This report should serve as a wake up call to policymakers and the public that STDs remain a significant public health threat in the U.S., and a scaled up investment of funds are desperately needed for prevention and treatment
Washington, DC (PRWEB) January 15, 2009
Today, the Centers for Disease Control and Prevention released national sexually transmitted disease (STD) surveillance data for 2007. The report shows persistent and staggeringly high rates of STDs as well as a disproportionate burden of infections on youth, minorities, and women. Upon the release of this information, the National Coalition of STD Directors called for a renewed commitment from Congress and President-elect Obama to fight the STD epidemic in the U.S.
In 2007, more than 1.1 million Chlamydia cases were reported, which is the largest number of cases ever reported to CDC for any condition. Rates of primary and secondary (P & S) syphilis increased by 15% from 2006, and 65% of all P & S syphilis cases were among men who have sex with men (MSM). In addition, the report shows persistent and growing racial disparities in Chlamydia, Syphilis, and Gonorrhea infections. In 2007, Blacks were 19 times more likely to become infected with Gonorrhea than whites.
"This report should serve as a wake up call to policymakers and the public that STDs remain a significant public health threat in the U.S., and a scaled up investment of funds are desperately needed for prevention and treatment," stated Don Clark, NCSD's Executive Director.
CDC estimates that approximately 19 million STD infections occur each year, and nearly half are among those aged 15-24 years. African American women between 15 and 19 are particularly hard hit, accounting for the highest rates of Chlamydia and Gonorrhea of any group. The consequences of untreated STDs include infertility, pregnancy complications, cervical cancer, pelvic inflammatory disease, birth defects and an increased risk of HIV transmission.
While rates of STDs have continued to increase, federal funding for CDC's Division of STD Prevention has steadily declined since Fiscal Year 2003. This has significantly hampered the ability of STD programs in state and local health departments to deliver critical prevention and treatment services, as well as conduct surveillance. "State and local health departments are responsible for controlling this epidemic and often are the medical providers of last resort for persons with STDs. There needs to be a systematic reinvestment in the public health infrastructure to provide the necessary clinical services to diagnose and treat STDs and contact exposed partners to insure that they are treated and further spread is prevented," stated Dr. Peter Kerndt, NCSD Board Chair and STD Program Director from Los Angeles County.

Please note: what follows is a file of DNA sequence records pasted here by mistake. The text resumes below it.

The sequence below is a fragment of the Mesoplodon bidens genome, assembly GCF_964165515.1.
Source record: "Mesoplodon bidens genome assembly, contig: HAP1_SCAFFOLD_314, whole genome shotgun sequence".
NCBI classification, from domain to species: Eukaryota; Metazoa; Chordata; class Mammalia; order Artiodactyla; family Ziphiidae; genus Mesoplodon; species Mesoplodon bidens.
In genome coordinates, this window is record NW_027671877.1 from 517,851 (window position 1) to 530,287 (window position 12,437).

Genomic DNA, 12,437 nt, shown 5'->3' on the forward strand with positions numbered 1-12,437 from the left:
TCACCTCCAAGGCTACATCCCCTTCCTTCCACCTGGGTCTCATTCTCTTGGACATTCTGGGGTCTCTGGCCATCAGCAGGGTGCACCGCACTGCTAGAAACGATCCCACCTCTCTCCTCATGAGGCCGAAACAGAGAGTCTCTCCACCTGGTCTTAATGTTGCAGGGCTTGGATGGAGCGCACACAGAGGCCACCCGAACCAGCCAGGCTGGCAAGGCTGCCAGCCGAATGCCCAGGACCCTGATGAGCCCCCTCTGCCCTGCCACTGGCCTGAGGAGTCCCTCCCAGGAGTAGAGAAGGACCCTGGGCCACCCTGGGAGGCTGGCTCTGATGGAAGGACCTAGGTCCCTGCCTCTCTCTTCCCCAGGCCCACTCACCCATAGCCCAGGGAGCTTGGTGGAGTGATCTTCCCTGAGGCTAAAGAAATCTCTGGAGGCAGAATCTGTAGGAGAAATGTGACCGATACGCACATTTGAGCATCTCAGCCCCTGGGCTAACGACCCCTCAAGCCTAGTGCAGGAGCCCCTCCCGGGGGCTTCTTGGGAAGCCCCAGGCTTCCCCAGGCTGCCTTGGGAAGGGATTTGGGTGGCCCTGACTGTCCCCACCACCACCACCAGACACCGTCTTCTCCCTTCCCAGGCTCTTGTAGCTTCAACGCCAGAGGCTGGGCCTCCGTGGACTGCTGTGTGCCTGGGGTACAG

"In addition to the need for a greater investment of resources for CDC's Division of STD Prevention, NCSD strongly urges Congress and President-elect Obama to support evidence-based prevention programs to prevent STDs, particularly for young people," stated Don Clark. More than $1.6 billion in federal funds have been spent on abstinence-only-until-marriage programs, which have been unable to demonstrate effectiveness at delaying sexual activity, or reducing rates of STDs, including HIV/AIDS, or unintended pregnancy. Clark continued, "It is time to end these ineffective and harmful programs, and invest in science based approaches to STD prevention, including comprehensive sex education."
The 2007 STD Surveillance Report is currently available on CDC's STD home page: http://www.cdc.gov/std/.
The National Coalition of STD Directors is a nonprofit, nonpartisan association of public health sexually transmitted disease (STD) program directors in the 65 CDC directly funded project areas, which includes all 50 states, 7 cities, and 8 U.S. territories. As the only national organization with a constituency that provides frontline STD services, NCSD is the leading national voice for strengthening STD prevention, research and treatment. These efforts include advocating for effective policies, strategies, and sufficient resources, as well as increasing awareness of the medical and social impact of STDs.